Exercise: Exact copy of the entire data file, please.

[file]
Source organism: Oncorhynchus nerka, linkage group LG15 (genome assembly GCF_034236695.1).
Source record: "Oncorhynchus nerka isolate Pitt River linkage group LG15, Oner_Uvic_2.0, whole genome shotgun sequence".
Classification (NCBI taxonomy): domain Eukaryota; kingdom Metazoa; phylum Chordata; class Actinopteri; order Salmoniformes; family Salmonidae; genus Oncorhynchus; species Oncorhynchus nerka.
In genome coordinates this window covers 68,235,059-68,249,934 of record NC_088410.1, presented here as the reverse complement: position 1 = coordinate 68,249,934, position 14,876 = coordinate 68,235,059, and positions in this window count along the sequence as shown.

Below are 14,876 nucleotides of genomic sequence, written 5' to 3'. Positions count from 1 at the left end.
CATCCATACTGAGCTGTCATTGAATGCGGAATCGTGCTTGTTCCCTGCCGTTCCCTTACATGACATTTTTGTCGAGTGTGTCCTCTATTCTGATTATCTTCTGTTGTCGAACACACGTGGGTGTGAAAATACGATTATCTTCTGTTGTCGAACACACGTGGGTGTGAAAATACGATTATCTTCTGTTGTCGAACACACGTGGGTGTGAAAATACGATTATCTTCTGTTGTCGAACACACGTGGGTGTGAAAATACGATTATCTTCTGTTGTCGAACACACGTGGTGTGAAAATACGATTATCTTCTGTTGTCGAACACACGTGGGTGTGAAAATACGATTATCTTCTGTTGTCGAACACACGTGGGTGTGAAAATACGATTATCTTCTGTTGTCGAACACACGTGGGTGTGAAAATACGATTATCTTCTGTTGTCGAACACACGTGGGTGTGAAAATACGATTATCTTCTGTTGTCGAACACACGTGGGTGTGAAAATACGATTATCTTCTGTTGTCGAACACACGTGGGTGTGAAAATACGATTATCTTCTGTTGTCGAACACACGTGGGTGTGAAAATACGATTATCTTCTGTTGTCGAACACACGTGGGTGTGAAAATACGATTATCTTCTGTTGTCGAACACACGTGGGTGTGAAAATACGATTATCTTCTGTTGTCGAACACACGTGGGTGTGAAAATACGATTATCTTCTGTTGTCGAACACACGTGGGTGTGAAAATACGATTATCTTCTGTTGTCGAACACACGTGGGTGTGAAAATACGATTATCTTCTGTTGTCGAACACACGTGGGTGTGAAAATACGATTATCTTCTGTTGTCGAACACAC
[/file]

Source organism: Oncorhynchus nerka, linkage group LG15 (genome assembly GCF_034236695.1).
Source record: "Oncorhynchus nerka isolate Pitt River linkage group LG15, Oner_Uvic_2.0, whole genome shotgun sequence".
Classification (NCBI taxonomy): domain Eukaryota; kingdom Metazoa; phylum Chordata; class Actinopteri; order Salmoniformes; family Salmonidae; genus Oncorhynchus; species Oncorhynchus nerka.
In genome coordinates this window covers 68,235,059-68,249,934 of record NC_088410.1, presented here as the reverse complement: position 1 = coordinate 68,249,934, position 14,876 = coordinate 68,235,059, and positions in this window count along the sequence as shown.

Below are 14,876 nucleotides of genomic sequence, written 5' to 3'. Positions count from 1 at the left end.
CATCCATACTGAGCTGTCATTGAATGCGGAATCGTGCTTGTTCCCTGCCGTTCCCTTACATGACATTTTTGTCGAGTGTGTCCTCTATTCTGATTATCTTCTGTTGTCGAACACACGTGGGTGTGAAAATACGATTATCTTCTGTTGTCGAACACACGTGGGTGTGAAAATACGATTATCTTCTGTTGTCGAACACACGTGGGTGTGAAAATACGATTATCTTCTGTTGTCGAACACACGTGGGTGTGAAAATACGATTATCTTCTGTTGTCGAACACACGTGGTGTGAAAATACGATTATCTTCTGTTGTCGAACACACGTGGGTGTGAAAATACGATTATCTTCTGTTGTCGAACACACGTGGGTGTGAAAATACGATTATCTTCTGTTGTCGAACACACGTGGGTGTGAAAATACGATTATCTTCTGTTGTCGAACACACGTGGGTGTGAAAATACGATTATCTTCTGTTGTCGAACACACGTGGGTGTGAAAATACGATTATCTTCTGTTGTCGAACACACGTGGGTGTGAAAATACGATTATCTTCTGTTGTCGAACACACGTGGGTGTGAAAATACGATTATCTTCTGTTGTCGAACACACGTGGGTGTGAAAATACGATTATCTTCTGTTGTCGAACACACGTGGGTGTGAAAATACGATTATCTTCTGTTGTCGAACACACGTGGGTGTGAAAATACGATTATCTTCTGTTGTCGAACACACGTGGGTGTGAAAATACGATTATCTTCTGTTGTCGAACACACGTGGGTGTGAAAATACGATTATCTTCTGTTGTCGAACACACGTGGGTGTGAAAATACGATTATCTTCTGTTGTCGAACACAC